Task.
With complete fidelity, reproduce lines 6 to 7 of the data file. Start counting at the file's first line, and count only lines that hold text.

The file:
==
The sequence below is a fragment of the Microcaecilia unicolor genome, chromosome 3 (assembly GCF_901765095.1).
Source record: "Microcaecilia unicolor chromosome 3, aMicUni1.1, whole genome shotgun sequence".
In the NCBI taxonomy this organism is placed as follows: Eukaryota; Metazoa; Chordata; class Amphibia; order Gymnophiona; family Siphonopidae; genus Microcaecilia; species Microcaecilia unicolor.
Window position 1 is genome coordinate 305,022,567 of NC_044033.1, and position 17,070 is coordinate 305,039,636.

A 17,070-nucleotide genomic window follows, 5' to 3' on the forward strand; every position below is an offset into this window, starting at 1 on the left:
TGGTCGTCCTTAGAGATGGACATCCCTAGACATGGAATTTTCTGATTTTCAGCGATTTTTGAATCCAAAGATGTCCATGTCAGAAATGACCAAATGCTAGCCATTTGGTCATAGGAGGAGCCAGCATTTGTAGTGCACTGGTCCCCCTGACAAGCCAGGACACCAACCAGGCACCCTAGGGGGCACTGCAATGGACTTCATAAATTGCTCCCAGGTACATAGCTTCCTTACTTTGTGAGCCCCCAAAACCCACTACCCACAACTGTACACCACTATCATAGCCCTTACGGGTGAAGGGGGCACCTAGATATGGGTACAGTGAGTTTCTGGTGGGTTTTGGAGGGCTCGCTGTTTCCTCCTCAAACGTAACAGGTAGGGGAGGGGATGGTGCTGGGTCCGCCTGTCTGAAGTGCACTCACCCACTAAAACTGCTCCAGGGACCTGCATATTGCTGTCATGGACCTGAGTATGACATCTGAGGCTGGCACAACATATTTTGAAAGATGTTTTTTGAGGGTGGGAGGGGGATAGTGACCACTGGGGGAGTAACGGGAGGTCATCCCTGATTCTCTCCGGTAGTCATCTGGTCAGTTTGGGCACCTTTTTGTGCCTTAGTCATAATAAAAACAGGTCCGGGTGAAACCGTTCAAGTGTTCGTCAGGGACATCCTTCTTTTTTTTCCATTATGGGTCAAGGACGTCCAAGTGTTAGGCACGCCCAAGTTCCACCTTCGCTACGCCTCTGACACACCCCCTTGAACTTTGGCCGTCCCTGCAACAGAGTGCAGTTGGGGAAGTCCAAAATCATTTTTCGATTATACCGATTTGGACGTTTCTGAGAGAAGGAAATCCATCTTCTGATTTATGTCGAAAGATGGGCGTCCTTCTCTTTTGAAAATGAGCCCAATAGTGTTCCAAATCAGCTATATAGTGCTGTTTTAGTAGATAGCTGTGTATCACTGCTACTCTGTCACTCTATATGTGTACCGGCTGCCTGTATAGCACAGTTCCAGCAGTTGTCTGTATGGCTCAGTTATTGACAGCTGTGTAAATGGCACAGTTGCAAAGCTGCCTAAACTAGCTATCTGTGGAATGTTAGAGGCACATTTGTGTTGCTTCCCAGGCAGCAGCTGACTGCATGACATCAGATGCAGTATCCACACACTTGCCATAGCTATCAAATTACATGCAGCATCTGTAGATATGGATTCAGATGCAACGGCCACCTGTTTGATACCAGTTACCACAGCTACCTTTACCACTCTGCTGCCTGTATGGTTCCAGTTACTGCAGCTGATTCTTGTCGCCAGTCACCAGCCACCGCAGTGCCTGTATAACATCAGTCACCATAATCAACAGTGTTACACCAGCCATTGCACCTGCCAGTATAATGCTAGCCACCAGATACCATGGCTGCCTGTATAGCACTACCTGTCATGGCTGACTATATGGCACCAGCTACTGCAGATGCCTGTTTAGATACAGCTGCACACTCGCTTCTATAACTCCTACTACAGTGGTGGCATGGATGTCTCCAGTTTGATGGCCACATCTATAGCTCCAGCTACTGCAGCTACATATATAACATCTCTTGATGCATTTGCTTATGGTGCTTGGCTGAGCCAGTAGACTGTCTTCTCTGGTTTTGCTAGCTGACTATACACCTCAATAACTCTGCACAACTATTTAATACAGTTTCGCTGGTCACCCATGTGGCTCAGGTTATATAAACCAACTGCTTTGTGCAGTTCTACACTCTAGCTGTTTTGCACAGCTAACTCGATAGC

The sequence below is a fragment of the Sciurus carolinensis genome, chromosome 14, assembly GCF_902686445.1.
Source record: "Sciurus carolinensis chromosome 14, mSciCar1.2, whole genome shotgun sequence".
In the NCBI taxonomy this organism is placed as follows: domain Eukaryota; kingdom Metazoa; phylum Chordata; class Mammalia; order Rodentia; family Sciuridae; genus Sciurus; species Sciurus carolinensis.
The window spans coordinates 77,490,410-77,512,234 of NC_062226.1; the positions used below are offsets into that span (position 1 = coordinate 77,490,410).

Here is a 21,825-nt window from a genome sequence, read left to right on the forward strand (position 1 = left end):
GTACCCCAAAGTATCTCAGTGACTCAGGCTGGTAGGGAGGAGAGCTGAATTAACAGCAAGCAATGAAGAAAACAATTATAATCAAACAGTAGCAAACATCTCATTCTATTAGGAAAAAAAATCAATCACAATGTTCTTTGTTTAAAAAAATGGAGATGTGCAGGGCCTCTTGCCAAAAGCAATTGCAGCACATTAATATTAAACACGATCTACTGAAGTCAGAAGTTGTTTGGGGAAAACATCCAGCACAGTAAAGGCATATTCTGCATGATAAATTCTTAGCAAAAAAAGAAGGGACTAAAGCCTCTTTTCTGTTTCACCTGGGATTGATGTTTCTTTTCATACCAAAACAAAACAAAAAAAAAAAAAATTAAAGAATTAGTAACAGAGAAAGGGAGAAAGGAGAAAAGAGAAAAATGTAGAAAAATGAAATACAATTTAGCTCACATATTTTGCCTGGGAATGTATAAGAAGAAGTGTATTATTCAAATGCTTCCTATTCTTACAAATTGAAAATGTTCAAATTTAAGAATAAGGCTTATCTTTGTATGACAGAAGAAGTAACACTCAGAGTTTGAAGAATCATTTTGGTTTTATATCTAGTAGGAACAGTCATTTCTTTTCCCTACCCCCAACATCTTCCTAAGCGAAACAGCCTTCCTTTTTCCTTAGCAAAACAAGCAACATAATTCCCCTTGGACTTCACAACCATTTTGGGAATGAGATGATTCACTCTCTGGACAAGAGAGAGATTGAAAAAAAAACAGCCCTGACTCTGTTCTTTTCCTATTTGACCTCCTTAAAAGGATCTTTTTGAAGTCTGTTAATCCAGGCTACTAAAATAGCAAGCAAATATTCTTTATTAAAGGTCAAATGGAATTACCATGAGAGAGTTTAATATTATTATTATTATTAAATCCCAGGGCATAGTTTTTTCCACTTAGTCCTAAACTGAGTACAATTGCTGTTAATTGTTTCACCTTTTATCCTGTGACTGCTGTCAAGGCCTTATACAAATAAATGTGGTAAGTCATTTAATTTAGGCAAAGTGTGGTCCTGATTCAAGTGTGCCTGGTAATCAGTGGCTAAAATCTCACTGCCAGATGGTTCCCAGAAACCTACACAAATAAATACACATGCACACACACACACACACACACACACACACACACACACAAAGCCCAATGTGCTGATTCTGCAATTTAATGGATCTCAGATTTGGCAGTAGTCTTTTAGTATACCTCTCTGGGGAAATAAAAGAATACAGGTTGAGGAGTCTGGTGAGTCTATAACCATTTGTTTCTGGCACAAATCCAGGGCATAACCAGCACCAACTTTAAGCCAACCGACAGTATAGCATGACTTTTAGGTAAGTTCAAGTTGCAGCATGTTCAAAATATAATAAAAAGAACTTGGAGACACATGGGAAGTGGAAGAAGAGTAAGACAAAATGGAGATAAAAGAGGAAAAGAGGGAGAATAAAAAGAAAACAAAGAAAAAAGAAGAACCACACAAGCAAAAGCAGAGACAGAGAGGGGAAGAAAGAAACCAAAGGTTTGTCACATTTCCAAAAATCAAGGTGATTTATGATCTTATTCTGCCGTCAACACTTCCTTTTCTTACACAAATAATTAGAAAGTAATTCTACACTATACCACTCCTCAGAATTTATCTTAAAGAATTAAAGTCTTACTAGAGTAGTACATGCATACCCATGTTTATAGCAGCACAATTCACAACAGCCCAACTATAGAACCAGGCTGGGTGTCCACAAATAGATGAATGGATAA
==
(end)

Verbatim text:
TGGTCGTCCTTAGAGATGGACATCCCTAGACATGGAATTTTCTGATTTTCAGCGATTTTTGAATCCAAAGATGTCCATGTCAGAAATGACCAAATGCTAGCCATTTGGTCATAGGAGGAGCCAGCATTTGTAGTGCACTGGTCCCCCTGACAAGCCAGGACACCAACCAGGCACCCTAGGGGGCACTGCAATGGACTTCATAAATTGCTCCCAGGTACATAGCTTCCTTACTTTGTGAGCCCCCAAAACCCACTACCCACAACTGTACACCACTATCATAGCCCTTACGGGTGAAGGGGGCACCTAGATATGGGTACAGTGAGTTTCTGGTGGGTTTTGGAGGGCTCGCTGTTTCCTCCTCAAACGTAACAGGTAGGGGAGGGGATGGTGCTGGGTCCGCCTGTCTGAAGTGCACTCACCCACTAAAACTGCTCCAGGGACCTGCATATTGCTGTCATGGACCTGAGTATGACATCTGAGGCTGGCACAACATATTTTGAAAGATGTTTTTTGAGGGTGGGAGGGGGATAGTGACCACTGGGGGAGTAACGGGAGGTCATCCCTGATTCTCTCCGGTAGTCATCTGGTCAGTTTGGGCACCTTTTTGTGCCTTAGTCATAATAAAAACAGGTCCGGGTGAAACCGTTCAAGTGTTCGTCAGGGACATCCTTCTTTTTTTTCCATTATGGGTCAAGGACGTCCAAGTGTTAGGCACGCCCAAGTTCCACCTTCGCTACGCCTCTGACACACCCCCTTGAACTTTGGCCGTCCCTGCAACAGAGTGCAGTTGGGGAAGTCCAAAATCATTTTTCGATTATACCGATTTGGACGTTTCTGAGAGAAGGAAATCCATCTTCTGATTTATGTCGAAAGATGGGCGTCCTTCTCTTTTGAAAATGAGCCCAATAGTGTTCCAAATCAGCTATATAGTGCTGTTTTAGTAGATAGCTGTGTATCACTGCTACTCTGTCACTCTATATGTGTACCGGCTGCCTGTATAGCACAGTTCCAGCAGTTGTCTGTATGGCTCAGTTATTGACAGCTGTGTAAATGGCACAGTTGCAAAGCTGCCTAAACTAGCTATCTGTGGAATGTTAGAGGCACATTTGTGTTGCTTCCCAGGCAGCAGCTGACTGCATGACATCAGATGCAGTATCCACACACTTGCCATAGCTATCAAATTACATGCAGCATCTGTAGATATGGATTCAGATGCAACGGCCACCTGTTTGATACCAGTTACCACAGCTACCTTTACCACTCTGCTGCCTGTATGGTTCCAGTTACTGCAGCTGATTCTTGTCGCCAGTCACCAGCCACCGCAGTGCCTGTATAACATCAGTCACCATAATCAACAGTGTTACACCAGCCATTGCACCTGCCAGTATAATGCTAGCCACCAGATACCATGGCTGCCTGTATAGCACTACCTGTCATGGCTGACTATATGGCACCAGCTACTGCAGATGCCTGTTTAGATACAGCTGCACACTCGCTTCTATAACTCCTACTACAGTGGTGGCATGGATGTCTCCAGTTTGATGGCCACATCTATAGCTCCAGCTACTGCAGCTACATATATAACATCTCTTGATGCATTTGCTTATGGTGCTTGGCTGAGCCAGTAGACTGTCTTCTCTGGTTTTGCTAGCTGACTATACACCTCAATAACTCTGCACAACTATTTAATACAGTTTCGCTGGTCACCCATGTGGCTCAGGTTATATAAACCAACTGCTTTGTGCAGTTCTACACTCTAGCTGTTTTGCACAGCTAACTCGATAGC

The sequence below is a fragment of the Sciurus carolinensis genome, chromosome 14, assembly GCF_902686445.1.